J. Kent Holland, J.D.
ConstructionRisk, LLC

Summary judgment was granted and sustained on appeal for all defendants in this case where three employees of a contractor were injured when scaffolding failed under the weight of a concrete slab that was being poured. The laborers suit against contractor was dismissed based on the protections of the workers compensation statute. Their suit against the engineering firm and architectural firm involved in designing and observing the project were dismissed because they were not involved in actual supervision and control of the contractors work. Suit against the project owner was dismissed because after an owner surrenders the property to the contractor for construction, the contractor assumes a duty to warn or otherwise protect his employees, and that duty does not fall on the owner. Citing the AIA B141 agreement, the court found the engineer “was not obligated to inspect the scaffolding to ensure that it was in compliance” with the plans and specifications. The court notes that the engineer that designed the scaffolding is not subject to liability because it created a design that was impossible to build and, rather than seeking clarification regarding that design, the contractor used its own design to “splice” supporting posts without the knowledge of the engineer. Thus, even if the design was inadequate, it was not the cause of the collapse. It is important to note that the plaintiff’s expert witness (an engineer) submitted an affidavit stating that in his opinion the “defects in the scaffolding caused the collapse.” That part of his testimony inadvertently helped the engineer and architect defendants.   Another aspect of his affidavit opined that the architect had a duty to inspect and supervise the construction of the scaffolding. The court excluded that testimony because it found as an engineer this expert was not qualified to offer an opinion on what an architect was required to do.   McKean v. Yates Engineering Corp., 2015 WL 5118062 (Mississippi 2015).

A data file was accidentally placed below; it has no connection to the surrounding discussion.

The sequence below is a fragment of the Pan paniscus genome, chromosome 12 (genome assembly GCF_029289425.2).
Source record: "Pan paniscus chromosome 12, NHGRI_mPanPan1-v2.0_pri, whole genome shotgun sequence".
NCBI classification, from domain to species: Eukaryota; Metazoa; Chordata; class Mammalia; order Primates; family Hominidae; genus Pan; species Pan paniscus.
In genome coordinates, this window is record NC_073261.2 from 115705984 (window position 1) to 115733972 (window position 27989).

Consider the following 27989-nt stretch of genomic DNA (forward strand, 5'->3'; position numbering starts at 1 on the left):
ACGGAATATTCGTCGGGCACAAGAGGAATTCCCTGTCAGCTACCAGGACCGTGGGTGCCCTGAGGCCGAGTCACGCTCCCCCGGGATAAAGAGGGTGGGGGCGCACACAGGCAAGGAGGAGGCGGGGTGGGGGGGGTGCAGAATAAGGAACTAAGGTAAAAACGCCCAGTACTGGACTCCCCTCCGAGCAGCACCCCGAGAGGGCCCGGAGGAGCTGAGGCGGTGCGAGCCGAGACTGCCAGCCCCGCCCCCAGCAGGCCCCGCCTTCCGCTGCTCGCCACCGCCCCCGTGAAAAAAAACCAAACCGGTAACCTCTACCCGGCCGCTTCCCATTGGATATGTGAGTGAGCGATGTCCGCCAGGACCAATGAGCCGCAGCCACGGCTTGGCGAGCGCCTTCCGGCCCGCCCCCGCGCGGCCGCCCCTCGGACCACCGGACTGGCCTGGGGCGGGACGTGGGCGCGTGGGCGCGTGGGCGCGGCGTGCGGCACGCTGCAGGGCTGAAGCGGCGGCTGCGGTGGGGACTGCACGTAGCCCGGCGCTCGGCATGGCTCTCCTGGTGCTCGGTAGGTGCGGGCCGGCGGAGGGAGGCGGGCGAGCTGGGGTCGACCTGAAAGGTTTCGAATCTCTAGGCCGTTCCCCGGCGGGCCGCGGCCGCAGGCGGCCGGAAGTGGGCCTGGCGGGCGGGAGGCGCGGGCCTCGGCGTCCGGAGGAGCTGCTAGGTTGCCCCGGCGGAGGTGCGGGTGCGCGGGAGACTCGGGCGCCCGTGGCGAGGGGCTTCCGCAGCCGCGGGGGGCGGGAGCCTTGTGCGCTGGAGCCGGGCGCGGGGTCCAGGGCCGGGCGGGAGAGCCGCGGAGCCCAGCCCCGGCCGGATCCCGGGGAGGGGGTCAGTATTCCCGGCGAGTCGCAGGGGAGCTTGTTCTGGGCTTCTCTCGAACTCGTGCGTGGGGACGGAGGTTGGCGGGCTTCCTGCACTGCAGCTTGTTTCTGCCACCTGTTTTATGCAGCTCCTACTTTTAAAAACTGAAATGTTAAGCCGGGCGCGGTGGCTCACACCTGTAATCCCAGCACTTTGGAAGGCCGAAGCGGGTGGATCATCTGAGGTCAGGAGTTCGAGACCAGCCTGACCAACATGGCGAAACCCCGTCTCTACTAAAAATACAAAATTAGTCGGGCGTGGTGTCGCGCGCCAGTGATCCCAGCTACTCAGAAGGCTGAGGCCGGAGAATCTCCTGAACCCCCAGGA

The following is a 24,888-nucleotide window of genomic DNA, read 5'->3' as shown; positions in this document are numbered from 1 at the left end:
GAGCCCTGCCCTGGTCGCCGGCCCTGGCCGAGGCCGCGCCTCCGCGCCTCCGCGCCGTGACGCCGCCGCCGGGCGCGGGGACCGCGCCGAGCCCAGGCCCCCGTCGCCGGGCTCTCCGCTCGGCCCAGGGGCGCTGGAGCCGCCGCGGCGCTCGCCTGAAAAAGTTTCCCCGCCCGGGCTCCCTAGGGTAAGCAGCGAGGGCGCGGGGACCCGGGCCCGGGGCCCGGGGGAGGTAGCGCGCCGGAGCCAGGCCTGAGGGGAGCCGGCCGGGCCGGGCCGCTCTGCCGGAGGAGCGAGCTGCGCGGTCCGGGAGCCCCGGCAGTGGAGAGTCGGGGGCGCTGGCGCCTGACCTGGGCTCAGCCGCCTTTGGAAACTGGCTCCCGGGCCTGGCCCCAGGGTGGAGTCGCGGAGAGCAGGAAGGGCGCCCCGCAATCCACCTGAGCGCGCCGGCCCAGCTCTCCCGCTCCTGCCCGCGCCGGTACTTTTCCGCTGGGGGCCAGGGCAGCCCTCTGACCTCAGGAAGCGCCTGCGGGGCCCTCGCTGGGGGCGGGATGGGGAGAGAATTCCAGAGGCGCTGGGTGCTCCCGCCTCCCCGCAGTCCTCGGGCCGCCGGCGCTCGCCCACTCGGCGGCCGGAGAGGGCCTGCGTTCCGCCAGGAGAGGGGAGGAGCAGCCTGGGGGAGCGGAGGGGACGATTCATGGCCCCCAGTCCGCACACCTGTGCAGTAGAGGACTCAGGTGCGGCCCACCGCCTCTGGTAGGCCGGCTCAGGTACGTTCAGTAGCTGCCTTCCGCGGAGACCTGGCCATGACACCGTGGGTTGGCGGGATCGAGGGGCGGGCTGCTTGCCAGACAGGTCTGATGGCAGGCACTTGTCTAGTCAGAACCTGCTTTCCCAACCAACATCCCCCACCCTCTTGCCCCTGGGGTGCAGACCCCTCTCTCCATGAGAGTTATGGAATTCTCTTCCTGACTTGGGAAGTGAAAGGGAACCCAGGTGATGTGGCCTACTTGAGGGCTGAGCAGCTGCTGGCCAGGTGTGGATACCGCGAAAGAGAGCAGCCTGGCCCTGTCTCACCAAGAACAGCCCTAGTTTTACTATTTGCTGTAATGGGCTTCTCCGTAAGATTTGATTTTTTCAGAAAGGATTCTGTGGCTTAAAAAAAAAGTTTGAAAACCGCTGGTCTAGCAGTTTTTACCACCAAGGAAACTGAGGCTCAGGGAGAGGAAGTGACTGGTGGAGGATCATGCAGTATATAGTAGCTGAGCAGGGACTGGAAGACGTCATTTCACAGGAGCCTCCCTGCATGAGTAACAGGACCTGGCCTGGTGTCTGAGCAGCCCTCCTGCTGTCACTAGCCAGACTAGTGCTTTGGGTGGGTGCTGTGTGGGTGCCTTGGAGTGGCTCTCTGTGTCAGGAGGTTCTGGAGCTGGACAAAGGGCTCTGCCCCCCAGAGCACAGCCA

This decision has so many lessons learned that this short article cannot begin to do justice at explaining all its gems of wisdom.   The balance of the article will just hit a few highlights. Get a copy of the decision if you want to learn more.

The court said there was no authority to support the conclusion that either the architect or engineer had an absolute duty to inspect the scaffolding and formwork to ensure the engineer contractor followed his design. In fact, unless expressly required by contract, there would be only limited circumstances in which an engineer has a duty to notify or warn workers or employees of the contractor or subcontractor of hazardous conditions on the construction site.   Since there was no written contract between the contractor and the engineer that designed the scaffolding, there certainly was no express contractual requirement imposed on the engineer.

The court did not stop there in its analysis of the engineer’s potential duty to the laborers, however. It considered the seven factors outside of contractual responsibility that may determine whether supervisory powers go beyond the provisions of the contract.

Those factors are:

(1) actual supervision and control of the work; (2) retention of the right to supervise and control; (3) constant participation in ongoing activities at the construction site; (4) supervision and coordination of subcontractors; (5) assumption of responsibilities for safety practices; (6) authority to issue change orders; and (7) the right to stop the work.

The court found no evidence that the engineer did anything to fall within any of those seven factors. According to the court, the engineer “unequivocally said that he did not visit the construction site to determine whether [the contractor] followed his design.” He had only one initial visit and then a visit after the formwork collapsed.

Owner has no Liability